What is a fixed effect in a mixed model compared to a fixed effect model for panel data? [duplicate]

I am confused about the expression "fixed effect" in the context of mixed models. I am more familiar with the terms like "fixed effects" and "random effects" in context of econometrics and the analysis of panel data.

The understanding of "random effects" seems similar in both disciplines and the "random effects model" in econometrics is equivalent to a "mixed model with random intercept". See for example: How exactly does a "random effects model" in econometrics relate to mixed models outside of econometrics?

But what is about the "fixed effect". In econometrics, with the help of fixed effects e.g. all time invariant effects will be absorbed. Or in other words, a dummy variable for each individual is introduced.

But, what is "fixed effect" in context of mixed models? In simple words? Hereby, I mean more the intuition and not the mathematically way.

It is not the same as a fixed effect in econometrics. That is what I understand, but I have no clue what it is instead.

EDIT:

Meanwhile I found this explanation in context of mixed models:

"The fixed effects are analogous to standard regression coefficients and are estimated directly."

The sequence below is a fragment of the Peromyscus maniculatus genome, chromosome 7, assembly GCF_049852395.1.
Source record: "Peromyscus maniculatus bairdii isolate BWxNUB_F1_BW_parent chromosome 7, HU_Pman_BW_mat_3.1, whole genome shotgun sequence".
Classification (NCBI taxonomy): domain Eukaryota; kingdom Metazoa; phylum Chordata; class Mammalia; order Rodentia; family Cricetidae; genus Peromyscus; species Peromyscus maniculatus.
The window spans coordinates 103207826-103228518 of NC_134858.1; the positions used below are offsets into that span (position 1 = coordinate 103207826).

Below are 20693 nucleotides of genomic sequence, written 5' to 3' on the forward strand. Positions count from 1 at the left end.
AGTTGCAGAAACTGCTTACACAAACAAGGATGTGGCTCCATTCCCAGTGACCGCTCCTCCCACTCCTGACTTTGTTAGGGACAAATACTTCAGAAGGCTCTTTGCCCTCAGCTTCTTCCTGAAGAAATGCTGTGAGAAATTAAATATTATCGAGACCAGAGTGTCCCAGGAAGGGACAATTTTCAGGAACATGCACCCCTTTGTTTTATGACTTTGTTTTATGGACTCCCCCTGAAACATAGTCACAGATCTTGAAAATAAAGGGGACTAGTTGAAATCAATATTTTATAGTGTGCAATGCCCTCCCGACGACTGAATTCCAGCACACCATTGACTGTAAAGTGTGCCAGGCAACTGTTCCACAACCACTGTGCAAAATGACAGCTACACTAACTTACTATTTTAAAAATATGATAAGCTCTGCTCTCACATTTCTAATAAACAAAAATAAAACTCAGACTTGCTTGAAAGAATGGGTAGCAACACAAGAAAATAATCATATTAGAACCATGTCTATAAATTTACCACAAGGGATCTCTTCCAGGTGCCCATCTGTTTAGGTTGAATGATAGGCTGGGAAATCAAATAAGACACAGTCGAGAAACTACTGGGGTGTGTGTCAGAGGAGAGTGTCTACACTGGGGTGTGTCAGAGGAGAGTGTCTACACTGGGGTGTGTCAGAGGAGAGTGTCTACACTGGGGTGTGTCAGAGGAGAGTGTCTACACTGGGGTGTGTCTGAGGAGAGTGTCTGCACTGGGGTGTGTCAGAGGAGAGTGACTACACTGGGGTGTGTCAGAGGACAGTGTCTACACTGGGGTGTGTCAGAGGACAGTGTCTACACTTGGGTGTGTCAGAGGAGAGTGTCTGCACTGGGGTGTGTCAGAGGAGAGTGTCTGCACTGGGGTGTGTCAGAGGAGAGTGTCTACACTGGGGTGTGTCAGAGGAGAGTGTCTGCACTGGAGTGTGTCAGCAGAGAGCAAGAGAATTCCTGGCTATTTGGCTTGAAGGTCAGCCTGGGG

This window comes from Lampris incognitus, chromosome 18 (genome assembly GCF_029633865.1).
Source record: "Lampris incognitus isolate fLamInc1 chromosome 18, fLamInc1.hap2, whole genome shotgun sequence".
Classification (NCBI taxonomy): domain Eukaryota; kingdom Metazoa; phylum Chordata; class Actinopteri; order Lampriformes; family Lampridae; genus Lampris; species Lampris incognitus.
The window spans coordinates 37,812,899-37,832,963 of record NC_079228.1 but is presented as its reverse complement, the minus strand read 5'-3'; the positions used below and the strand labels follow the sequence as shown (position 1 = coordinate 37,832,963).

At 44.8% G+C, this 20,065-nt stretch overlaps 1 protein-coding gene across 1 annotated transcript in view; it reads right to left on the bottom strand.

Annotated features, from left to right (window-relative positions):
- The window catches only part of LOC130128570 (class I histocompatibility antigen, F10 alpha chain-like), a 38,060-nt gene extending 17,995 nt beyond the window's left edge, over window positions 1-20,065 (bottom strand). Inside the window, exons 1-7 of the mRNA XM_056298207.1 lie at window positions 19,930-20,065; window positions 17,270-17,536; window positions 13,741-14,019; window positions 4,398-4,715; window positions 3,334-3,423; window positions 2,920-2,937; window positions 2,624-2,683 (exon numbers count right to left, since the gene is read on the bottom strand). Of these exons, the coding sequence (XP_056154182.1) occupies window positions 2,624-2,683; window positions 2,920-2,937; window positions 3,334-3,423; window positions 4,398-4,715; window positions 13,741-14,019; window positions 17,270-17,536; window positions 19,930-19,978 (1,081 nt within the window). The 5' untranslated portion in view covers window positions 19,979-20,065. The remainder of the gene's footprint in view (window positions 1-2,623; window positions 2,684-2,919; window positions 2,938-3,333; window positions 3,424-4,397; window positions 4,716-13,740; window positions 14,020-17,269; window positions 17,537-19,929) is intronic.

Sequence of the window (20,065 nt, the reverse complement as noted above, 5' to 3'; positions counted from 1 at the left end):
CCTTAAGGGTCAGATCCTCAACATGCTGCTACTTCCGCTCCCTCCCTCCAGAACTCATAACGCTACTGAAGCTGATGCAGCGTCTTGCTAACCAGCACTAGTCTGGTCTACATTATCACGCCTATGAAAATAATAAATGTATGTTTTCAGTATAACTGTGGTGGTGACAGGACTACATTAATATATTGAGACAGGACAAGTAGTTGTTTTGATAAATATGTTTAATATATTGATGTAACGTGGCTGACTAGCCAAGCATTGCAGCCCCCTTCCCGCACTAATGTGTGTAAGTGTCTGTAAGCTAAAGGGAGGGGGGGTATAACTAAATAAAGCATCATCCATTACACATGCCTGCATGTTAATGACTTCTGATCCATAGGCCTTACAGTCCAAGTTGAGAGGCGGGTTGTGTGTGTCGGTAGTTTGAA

This means to me, that a fixed effect in mixed models is not the same as fixed effects in econometrics. Or in other words: Fixed effects are the variables that are not declared as random effects (--> standard regression coefficients as in linear regression).

Source (slide 2): http://fmwww.bc.edu/EC-C/S2013/823/EC823.S2013.nn07.slides.pdf

marked as duplicate by amoeba, kjetil b halvorsen, mdewey, Peter Flom♦Dec 7 '17 at 12:51

• I think this is fully answered in the thread you linked to (even in the question itself). – amoeba Dec 6 '17 at 22:34
• @amoeba: Thank you for your comment. In the linked thread, there is a full explanation for the "random effects" part. That is the focus of the thread. They also say something about "fixed effects", but more in a mathematically way. So for me, the difference in case of fixed effects is not clear to me. It is especially not explained in simple word. – Olaf_SQL Dec 6 '17 at 23:04
• But it's exactly the same as in econometrics: as you said, "dummy variable for each individual is introduced". Maybe this thread stats.stackexchange.com/questions/4700 can also help you (see the second answer). – amoeba Dec 6 '17 at 23:12
• @amoeba: In my opinion, that cannot be true. I found examples for mixed models where the "fixed effect" was a continuous variable. That does not make sense to me to introduce dummy variables for this variable. Meanwhile I found this explanation: "The fixed effects are analogous to standard regression coefficients and are estimated directly." This would be more logic to me. What do think about this? – Olaf_SQL Dec 7 '17 at 8:44
• In mixed models, fixed effect is what you have in usual regression. If it's continuous variable, then it's one regression coefficient. If it's a categorical variable, then it's a separate regression coefficient for each dummy variable. – amoeba Dec 7 '17 at 8:52